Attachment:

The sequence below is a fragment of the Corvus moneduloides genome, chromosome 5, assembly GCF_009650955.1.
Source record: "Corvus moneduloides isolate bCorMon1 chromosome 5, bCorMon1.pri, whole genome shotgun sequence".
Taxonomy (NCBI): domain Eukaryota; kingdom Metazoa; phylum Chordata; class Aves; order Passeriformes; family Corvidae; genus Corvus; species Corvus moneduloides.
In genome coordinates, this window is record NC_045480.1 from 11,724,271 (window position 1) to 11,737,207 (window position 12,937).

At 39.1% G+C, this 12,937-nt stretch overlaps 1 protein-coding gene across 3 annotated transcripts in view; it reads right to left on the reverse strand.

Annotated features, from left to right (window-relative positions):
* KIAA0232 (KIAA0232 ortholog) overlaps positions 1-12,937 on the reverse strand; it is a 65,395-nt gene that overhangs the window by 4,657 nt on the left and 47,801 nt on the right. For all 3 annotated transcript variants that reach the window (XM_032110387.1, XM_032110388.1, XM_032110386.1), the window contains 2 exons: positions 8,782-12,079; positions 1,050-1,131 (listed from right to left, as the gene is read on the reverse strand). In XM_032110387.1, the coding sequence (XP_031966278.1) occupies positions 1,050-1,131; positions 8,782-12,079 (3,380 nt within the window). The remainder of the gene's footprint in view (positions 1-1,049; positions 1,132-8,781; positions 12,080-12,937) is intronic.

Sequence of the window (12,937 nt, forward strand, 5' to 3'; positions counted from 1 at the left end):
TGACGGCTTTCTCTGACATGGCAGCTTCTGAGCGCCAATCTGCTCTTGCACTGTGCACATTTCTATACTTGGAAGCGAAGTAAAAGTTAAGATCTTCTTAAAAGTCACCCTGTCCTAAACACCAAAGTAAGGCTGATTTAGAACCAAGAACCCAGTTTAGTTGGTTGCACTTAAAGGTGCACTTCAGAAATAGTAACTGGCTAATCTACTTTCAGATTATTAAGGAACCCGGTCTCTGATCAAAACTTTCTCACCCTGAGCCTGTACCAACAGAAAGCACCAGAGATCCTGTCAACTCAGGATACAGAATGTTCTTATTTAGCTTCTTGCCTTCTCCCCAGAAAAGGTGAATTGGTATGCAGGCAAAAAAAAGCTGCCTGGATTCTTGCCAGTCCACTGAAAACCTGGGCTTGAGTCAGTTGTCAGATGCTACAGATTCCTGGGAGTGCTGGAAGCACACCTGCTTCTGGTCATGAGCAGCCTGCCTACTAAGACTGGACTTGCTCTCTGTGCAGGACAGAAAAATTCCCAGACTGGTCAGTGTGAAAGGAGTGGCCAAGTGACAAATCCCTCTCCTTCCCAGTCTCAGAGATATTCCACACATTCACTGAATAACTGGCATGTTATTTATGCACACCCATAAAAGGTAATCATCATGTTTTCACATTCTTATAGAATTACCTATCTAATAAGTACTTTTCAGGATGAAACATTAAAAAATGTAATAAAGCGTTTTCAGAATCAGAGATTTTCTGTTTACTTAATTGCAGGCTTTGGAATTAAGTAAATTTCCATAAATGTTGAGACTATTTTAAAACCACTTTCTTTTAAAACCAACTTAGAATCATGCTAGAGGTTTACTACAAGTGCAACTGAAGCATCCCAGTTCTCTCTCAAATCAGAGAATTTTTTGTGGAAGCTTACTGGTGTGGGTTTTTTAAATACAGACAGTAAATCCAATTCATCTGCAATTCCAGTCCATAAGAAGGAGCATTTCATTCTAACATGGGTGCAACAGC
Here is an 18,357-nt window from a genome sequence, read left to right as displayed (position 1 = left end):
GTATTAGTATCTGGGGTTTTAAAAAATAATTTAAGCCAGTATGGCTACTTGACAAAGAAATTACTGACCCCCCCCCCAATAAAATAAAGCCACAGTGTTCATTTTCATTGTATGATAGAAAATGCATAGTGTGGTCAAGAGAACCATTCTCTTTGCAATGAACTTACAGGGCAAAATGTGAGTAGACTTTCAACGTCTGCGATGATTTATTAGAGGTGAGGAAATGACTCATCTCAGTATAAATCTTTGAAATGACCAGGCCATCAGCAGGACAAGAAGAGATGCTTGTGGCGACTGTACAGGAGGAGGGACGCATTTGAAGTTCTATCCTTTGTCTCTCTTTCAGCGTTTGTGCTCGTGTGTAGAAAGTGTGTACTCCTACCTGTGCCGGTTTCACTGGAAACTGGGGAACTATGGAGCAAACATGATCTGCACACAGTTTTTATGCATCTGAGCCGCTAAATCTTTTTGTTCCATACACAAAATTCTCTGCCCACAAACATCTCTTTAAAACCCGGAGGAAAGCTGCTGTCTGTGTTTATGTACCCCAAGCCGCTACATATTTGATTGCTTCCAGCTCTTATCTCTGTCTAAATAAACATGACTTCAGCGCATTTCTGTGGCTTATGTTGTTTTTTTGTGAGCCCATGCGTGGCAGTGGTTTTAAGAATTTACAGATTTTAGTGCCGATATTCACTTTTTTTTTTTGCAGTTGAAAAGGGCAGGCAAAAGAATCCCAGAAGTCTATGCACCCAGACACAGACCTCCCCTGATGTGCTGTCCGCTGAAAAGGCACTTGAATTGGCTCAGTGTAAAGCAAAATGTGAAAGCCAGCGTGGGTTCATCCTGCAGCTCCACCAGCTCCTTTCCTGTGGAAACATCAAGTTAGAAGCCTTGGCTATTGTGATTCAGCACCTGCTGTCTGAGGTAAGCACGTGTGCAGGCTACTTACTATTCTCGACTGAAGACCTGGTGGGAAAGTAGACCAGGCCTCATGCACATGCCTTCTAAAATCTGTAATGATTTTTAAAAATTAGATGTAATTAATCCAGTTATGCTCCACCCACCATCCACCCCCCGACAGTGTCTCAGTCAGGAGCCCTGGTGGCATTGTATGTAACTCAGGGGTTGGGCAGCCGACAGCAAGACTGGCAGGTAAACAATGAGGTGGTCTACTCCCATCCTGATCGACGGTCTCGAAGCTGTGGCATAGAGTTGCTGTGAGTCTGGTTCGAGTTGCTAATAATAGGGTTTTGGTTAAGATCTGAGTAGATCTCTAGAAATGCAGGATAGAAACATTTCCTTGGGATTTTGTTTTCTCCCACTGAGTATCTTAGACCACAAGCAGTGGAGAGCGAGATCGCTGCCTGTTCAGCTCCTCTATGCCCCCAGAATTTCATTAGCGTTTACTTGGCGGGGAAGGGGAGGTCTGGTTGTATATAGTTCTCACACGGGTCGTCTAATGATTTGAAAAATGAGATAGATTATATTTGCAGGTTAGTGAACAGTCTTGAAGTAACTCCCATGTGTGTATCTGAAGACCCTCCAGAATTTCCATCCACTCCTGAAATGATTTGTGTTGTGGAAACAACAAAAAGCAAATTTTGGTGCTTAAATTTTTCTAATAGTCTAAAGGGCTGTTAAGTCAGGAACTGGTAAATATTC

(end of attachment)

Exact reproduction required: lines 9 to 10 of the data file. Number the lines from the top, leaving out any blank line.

TGACGGCTTTCTCTGACATGGCAGCTTCTGAGCGCCAATCTGCTCTTGCACTGTGCACATTTCTATACTTGGAAGCGAAGTAAAAGTTAAGATCTTCTTAAAAGTCACCCTGTCCTAAACACCAAAGTAAGGCTGATTTAGAACCAAGAACCCAGTTTAGTTGGTTGCACTTAAAGGTGCACTTCAGAAATAGTAACTGGCTAATCTACTTTCAGATTATTAAGGAACCCGGTCTCTGATCAAAACTTTCTCACCCTGAGCCTGTACCAACAGAAAGCACCAGAGATCCTGTCAACTCAGGATACAGAATGTTCTTATTTAGCTTCTTGCCTTCTCCCCAGAAAAGGTGAATTGGTATGCAGGCAAAAAAAAGCTGCCTGGATTCTTGCCAGTCCACTGAAAACCTGGGCTTGAGTCAGTTGTCAGATGCTACAGATTCCTGGGAGTGCTGGAAGCACACCTGCTTCTGGTCATGAGCAGCCTGCCTACTAAGACTGGACTTGCTCTCTGTGCAGGACAGAAAAATTCCCAGACTGGTCAGTGTGAAAGGAGTGGCCAAGTGACAAATCCCTCTCCTTCCCAGTCTCAGAGATATTCCACACATTCACTGAATAACTGGCATGTTATTTATGCACACCCATAAAAGGTAATCATCATGTTTTCACATTCTTATAGAATTACCTATCTAATAAGTACTTTTCAGGATGAAACATTAAAAAATGTAATAAAGCGTTTTCAGAATCAGAGATTTTCTGTTTACTTAATTGCAGGCTTTGGAATTAAGTAAATTTCCATAAATGTTGAGACTATTTTAAAACCACTTTCTTTTAAAACCAACTTAGAATCATGCTAGAGGTTTACTACAAGTGCAACTGAAGCATCCCAGTTCTCTCTCAAATCAGAGAATTTTTTGTGGAAGCTTACTGGTGTGGGTTTTTTAAATACAGACAGTAAATCCAATTCATCTGCAATTCCAGTCCATAAGAAGGAGCATTTCATTCTAACATGGGTGCAACAGC
Here is an 18,357-nt window from a genome sequence, read left to right as displayed (position 1 = left end):